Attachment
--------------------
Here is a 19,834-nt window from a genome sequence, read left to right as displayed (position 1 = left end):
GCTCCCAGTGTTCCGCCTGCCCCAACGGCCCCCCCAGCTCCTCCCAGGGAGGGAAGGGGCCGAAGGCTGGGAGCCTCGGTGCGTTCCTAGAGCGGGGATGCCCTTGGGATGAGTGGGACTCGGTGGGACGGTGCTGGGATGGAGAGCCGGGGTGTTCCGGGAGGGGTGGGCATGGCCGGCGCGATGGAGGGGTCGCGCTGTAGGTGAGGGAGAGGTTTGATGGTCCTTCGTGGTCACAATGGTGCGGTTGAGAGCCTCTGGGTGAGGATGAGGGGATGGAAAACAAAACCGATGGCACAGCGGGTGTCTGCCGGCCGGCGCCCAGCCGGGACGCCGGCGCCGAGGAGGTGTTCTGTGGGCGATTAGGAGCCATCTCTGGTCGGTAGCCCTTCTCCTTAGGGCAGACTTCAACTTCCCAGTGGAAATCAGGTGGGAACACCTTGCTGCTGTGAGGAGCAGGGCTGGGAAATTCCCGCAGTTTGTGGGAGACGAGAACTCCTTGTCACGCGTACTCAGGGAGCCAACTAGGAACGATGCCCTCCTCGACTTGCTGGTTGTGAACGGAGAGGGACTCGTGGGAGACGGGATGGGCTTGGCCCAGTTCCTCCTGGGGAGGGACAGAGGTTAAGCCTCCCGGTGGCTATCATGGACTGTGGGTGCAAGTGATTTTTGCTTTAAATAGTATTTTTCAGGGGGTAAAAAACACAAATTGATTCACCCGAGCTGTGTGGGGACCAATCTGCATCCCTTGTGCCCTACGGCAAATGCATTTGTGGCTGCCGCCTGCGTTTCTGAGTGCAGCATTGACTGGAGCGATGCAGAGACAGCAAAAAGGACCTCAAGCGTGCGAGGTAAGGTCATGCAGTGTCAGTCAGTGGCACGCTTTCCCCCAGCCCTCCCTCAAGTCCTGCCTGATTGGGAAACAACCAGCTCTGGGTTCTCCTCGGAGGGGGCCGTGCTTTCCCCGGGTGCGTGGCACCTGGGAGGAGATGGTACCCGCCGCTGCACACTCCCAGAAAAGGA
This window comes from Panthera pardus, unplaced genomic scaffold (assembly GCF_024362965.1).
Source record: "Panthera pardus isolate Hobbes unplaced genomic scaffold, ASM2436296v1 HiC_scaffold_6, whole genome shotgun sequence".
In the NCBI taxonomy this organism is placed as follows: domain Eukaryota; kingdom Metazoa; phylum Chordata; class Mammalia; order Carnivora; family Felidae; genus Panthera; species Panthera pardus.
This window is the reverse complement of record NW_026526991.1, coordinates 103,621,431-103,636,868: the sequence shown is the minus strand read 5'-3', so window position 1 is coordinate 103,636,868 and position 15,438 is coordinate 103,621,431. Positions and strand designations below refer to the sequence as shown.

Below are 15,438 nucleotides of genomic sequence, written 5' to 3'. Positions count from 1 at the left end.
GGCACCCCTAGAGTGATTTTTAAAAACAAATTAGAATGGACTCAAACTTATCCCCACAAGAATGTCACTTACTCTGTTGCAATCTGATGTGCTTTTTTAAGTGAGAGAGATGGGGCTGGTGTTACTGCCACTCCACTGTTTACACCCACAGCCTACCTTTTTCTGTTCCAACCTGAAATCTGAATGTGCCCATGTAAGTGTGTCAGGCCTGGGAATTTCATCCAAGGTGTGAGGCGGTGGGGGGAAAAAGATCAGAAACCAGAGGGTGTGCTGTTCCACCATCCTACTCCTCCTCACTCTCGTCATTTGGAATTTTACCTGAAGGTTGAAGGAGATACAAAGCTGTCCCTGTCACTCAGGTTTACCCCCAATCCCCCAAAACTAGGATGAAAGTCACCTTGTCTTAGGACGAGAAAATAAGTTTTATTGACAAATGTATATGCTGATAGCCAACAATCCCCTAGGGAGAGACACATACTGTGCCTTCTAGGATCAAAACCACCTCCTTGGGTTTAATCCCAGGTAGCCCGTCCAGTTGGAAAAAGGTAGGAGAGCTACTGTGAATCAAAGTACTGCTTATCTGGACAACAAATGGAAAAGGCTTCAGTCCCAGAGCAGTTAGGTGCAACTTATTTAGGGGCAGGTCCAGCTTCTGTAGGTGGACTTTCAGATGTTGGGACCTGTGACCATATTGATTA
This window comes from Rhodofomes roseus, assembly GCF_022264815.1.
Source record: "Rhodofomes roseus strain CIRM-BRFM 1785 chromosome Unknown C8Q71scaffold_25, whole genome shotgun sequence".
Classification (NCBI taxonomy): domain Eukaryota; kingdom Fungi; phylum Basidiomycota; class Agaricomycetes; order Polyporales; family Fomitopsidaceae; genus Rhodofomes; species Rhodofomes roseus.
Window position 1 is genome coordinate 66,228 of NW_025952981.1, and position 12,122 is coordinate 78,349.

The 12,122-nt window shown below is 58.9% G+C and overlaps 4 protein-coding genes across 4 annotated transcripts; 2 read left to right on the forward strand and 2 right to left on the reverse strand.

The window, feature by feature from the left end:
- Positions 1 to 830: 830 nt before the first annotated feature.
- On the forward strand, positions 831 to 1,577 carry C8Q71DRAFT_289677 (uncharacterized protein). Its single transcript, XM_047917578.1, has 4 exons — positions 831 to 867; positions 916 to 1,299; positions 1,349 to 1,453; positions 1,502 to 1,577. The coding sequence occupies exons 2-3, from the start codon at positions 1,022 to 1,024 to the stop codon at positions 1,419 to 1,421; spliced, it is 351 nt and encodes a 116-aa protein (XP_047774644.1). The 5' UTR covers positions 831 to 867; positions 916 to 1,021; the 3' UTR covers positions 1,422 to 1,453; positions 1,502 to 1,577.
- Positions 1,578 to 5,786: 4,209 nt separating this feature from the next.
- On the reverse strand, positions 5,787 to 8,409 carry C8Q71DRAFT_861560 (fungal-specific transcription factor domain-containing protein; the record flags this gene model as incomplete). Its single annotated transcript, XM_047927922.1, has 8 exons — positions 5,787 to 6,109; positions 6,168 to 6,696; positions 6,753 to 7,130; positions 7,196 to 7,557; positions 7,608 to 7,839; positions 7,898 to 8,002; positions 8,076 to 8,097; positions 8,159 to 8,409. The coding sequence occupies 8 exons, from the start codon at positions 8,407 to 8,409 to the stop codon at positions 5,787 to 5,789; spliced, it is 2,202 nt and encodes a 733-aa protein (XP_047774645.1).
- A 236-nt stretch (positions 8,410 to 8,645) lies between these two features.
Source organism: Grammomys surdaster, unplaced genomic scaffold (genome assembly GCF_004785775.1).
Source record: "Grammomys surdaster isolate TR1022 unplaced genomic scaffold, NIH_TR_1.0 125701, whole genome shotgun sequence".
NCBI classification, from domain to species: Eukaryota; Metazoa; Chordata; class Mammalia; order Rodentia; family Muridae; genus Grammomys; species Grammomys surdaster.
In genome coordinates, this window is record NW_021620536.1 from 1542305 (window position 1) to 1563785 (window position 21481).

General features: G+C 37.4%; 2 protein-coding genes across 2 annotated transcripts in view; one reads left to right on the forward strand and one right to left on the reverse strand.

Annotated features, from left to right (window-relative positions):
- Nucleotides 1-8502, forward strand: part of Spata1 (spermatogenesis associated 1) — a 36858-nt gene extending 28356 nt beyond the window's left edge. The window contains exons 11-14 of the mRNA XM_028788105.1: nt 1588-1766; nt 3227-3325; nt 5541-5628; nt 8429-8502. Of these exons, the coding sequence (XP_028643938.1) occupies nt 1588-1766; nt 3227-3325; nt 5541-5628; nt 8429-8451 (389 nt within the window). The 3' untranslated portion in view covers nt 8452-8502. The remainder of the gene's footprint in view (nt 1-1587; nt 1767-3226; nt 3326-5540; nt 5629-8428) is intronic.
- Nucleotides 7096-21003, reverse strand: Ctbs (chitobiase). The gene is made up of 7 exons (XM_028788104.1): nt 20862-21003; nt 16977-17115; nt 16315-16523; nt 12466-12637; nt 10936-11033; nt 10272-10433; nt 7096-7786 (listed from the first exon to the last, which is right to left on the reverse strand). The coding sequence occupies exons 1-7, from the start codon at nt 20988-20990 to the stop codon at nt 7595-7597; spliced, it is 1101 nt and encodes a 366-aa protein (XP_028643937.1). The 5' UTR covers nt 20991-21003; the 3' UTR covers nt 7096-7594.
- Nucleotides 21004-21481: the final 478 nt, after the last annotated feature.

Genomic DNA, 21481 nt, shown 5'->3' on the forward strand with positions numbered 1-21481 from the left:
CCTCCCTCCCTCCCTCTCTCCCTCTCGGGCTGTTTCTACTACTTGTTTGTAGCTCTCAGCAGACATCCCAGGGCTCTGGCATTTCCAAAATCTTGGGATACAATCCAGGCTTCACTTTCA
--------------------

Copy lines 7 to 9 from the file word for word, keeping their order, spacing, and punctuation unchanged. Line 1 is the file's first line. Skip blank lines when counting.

Below are 15,438 nucleotides of genomic sequence, written 5' to 3'. Positions count from 1 at the left end.
GGCACCCCTAGAGTGATTTTTAAAAACAAATTAGAATGGACTCAAACTTATCCCCACAAGAATGTCACTTACTCTGTTGCAATCTGATGTGCTTTTTTAAGTGAGAGAGATGGGGCTGGTGTTACTGCCACTCCACTGTTTACACCCACAGCCTACCTTTTTCTGTTCCAACCTGAAATCTGAATGTGCCCATGTAAGTGTGTCAGGCCTGGGAATTTCATCCAAGGTGTGAGGCGGTGGGGGGAAAAAGATCAGAAACCAGAGGGTGTGCTGTTCCACCATCCTACTCCTCCTCACTCTCGTCATTTGGAATTTTACCTGAAGGTTGAAGGAGATACAAAGCTGTCCCTGTCACTCAGGTTTACCCCCAATCCCCCAAAACTAGGATGAAAGTCACCTTGTCTTAGGACGAGAAAATAAGTTTTATTGACAAATGTATATGCTGATAGCCAACAATCCCCTAGGGAGAGACACATACTGTGCCTTCTAGGATCAAAACCACCTCCTTGGGTTTAATCCCAGGTAGCCCGTCCAGTTGGAAAAAGGTAGGAGAGCTACTGTGAATCAAAGTACTGCTTATCTGGACAACAAATGGAAAAGGCTTCAGTCCCAGAGCAGTTAGGTGCAACTTATTTAGGGGCAGGTCCAGCTTCTGTAGGTGGACTTTCAGATGTTGGGACCTGTGACCATATTGATTA
This window comes from Rhodofomes roseus, assembly GCF_022264815.1.